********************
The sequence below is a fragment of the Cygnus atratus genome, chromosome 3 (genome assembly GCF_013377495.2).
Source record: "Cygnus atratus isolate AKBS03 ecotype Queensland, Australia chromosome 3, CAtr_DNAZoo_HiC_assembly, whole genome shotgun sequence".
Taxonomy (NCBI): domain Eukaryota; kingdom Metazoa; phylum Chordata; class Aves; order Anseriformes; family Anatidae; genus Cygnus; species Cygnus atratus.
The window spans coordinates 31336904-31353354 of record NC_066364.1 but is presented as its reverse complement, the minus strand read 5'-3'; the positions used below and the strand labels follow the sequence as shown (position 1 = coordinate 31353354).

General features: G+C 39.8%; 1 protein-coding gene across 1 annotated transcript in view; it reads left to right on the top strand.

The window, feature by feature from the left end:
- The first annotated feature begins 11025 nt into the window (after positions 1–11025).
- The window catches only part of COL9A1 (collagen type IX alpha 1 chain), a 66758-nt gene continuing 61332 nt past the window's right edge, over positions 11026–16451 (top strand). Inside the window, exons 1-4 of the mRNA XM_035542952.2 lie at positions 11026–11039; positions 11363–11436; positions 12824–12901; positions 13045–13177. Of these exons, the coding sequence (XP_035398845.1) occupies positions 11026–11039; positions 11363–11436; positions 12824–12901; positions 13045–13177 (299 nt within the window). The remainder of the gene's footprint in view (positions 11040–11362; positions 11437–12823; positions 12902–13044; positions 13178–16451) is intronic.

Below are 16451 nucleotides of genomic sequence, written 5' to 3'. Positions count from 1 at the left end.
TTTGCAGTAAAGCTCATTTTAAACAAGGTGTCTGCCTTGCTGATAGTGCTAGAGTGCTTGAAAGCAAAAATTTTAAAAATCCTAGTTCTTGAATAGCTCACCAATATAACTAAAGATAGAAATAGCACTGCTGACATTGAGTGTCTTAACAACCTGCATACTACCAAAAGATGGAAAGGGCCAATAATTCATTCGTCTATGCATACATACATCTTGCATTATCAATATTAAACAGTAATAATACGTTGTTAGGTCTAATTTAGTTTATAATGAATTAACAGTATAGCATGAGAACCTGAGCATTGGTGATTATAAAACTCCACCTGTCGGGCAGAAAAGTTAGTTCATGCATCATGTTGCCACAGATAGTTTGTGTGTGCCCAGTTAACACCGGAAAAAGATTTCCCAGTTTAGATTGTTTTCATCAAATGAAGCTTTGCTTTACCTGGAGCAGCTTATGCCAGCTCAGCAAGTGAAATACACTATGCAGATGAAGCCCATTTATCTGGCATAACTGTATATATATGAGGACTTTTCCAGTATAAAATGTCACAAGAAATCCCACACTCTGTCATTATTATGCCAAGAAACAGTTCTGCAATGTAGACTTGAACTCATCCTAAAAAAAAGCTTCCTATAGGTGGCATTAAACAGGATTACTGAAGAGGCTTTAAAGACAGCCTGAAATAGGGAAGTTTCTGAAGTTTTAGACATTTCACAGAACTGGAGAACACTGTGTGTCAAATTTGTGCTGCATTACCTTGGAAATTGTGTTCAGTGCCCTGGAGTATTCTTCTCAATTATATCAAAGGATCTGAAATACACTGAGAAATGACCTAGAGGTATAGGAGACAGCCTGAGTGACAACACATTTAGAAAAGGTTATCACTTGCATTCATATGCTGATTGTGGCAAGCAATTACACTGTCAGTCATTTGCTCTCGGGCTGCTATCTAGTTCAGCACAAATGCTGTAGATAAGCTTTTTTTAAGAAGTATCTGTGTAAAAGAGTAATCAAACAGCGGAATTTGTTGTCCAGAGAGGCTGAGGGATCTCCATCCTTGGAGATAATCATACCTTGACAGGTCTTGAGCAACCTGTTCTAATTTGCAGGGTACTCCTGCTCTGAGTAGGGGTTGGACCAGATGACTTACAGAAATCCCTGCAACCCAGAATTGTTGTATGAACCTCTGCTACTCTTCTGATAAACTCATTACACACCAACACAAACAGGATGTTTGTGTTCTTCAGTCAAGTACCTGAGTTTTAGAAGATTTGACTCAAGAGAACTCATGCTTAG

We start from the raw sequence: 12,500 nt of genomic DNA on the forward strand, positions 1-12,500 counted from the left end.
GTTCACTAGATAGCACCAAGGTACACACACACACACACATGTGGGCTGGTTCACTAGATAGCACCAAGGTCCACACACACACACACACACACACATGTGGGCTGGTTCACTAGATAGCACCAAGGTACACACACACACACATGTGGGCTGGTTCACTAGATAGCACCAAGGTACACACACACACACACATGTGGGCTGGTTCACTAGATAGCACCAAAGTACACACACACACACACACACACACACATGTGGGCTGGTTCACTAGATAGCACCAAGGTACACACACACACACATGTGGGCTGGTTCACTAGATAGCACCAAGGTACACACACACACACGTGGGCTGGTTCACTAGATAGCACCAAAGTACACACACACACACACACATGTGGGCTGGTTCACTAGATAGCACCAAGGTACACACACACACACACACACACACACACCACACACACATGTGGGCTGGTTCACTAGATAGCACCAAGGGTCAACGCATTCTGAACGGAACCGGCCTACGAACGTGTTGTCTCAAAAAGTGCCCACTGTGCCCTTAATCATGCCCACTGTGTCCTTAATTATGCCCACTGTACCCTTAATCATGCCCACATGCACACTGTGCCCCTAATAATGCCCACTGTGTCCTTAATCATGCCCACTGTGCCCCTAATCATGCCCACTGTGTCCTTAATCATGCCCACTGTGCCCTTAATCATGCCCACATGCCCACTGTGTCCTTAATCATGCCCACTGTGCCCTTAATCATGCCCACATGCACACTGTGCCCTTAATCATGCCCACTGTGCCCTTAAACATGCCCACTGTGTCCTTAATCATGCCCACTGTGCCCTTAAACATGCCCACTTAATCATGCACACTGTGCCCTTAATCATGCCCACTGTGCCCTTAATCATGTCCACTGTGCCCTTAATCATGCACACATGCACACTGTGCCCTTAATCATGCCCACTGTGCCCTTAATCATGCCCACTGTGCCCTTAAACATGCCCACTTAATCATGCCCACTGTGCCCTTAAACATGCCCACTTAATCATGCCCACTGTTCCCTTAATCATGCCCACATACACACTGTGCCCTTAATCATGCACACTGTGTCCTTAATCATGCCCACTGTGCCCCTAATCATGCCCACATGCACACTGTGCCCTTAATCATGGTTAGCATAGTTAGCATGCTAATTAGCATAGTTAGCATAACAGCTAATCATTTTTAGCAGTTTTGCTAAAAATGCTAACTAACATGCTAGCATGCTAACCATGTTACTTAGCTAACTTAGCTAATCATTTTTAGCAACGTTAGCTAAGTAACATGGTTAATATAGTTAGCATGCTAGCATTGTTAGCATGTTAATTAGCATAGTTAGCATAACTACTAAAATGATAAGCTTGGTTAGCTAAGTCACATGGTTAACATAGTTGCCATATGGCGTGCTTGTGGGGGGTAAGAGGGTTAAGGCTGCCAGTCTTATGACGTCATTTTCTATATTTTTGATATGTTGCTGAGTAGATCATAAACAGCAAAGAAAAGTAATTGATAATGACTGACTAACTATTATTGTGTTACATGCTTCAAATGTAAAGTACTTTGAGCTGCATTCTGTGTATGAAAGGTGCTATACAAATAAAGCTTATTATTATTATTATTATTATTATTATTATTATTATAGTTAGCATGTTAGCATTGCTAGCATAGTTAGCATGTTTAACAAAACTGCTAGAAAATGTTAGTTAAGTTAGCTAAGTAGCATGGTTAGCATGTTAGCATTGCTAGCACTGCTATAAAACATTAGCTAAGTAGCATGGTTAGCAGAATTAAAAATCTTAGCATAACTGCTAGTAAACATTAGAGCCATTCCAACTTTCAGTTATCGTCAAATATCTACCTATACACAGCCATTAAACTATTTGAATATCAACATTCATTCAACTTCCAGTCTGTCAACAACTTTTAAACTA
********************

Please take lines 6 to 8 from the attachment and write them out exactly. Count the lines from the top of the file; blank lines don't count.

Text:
The window, feature by feature from the left end:
- The first annotated feature begins 11025 nt into the window (after positions 1–11025).
- The window catches only part of COL9A1 (collagen type IX alpha 1 chain), a 66758-nt gene continuing 61332 nt past the window's right edge, over positions 11026–16451 (top strand). Inside the window, exons 1-4 of the mRNA XM_035542952.2 lie at positions 11026–11039; positions 11363–11436; positions 12824–12901; positions 13045–13177. Of these exons, the coding sequence (XP_035398845.1) occupies positions 11026–11039; positions 11363–11436; positions 12824–12901; positions 13045–13177 (299 nt within the window). The remainder of the gene's footprint in view (positions 11040–11362; positions 11437–12823; positions 12902–13044; positions 13178–16451) is intronic.